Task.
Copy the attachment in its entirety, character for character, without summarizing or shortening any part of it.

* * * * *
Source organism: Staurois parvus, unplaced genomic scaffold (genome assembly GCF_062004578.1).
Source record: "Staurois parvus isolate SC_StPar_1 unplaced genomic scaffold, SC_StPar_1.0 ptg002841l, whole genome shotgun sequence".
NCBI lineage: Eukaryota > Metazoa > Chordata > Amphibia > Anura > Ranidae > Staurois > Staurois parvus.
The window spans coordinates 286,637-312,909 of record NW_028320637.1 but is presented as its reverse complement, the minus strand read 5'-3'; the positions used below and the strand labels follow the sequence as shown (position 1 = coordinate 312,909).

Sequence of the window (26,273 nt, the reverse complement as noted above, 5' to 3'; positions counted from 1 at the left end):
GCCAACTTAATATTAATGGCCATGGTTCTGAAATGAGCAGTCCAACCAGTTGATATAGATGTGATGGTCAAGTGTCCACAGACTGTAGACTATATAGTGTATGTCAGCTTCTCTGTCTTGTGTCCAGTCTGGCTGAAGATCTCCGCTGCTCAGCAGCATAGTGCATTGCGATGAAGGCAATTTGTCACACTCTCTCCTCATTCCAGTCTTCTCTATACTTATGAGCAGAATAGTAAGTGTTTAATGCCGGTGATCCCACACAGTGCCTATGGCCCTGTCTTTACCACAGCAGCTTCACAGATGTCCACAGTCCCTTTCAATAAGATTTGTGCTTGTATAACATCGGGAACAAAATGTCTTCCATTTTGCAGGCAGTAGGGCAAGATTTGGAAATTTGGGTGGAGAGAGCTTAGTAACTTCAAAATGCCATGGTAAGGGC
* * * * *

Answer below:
Source organism: Staurois parvus, unplaced genomic scaffold (genome assembly GCF_062004578.1).
Source record: "Staurois parvus isolate SC_StPar_1 unplaced genomic scaffold, SC_StPar_1.0 ptg002841l, whole genome shotgun sequence".
NCBI lineage: Eukaryota > Metazoa > Chordata > Amphibia > Anura > Ranidae > Staurois > Staurois parvus.
The window spans coordinates 286,637-312,909 of record NW_028320637.1 but is presented as its reverse complement, the minus strand read 5'-3'; the positions used below and the strand labels follow the sequence as shown (position 1 = coordinate 312,909).

Sequence of the window (26,273 nt, the reverse complement as noted above, 5' to 3'; positions counted from 1 at the left end):
GCCAACTTAATATTAATGGCCATGGTTCTGAAATGAGCAGTCCAACCAGTTGATATAGATGTGATGGTCAAGTGTCCACAGACTGTAGACTATATAGTGTATGTCAGCTTCTCTGTCTTGTGTCCAGTCTGGCTGAAGATCTCCGCTGCTCAGCAGCATAGTGCATTGCGATGAAGGCAATTTGTCACACTCTCTCCTCATTCCAGTCTTCTCTATACTTATGAGCAGAATAGTAAGTGTTTAATGCCGGTGATCCCACACAGTGCCTATGGCCCTGTCTTTACCACAGCAGCTTCACAGATGTCCACAGTCCCTTTCAATAAGATTTGTGCTTGTATAACATCGGGAACAAAATGTCTTCCATTTTGCAGGCAGTAGGGCAAGATTTGGAAATTTGGGTGGAGAGAGCTTAGTAACTTCAAAATGCCATGGTAAGGGC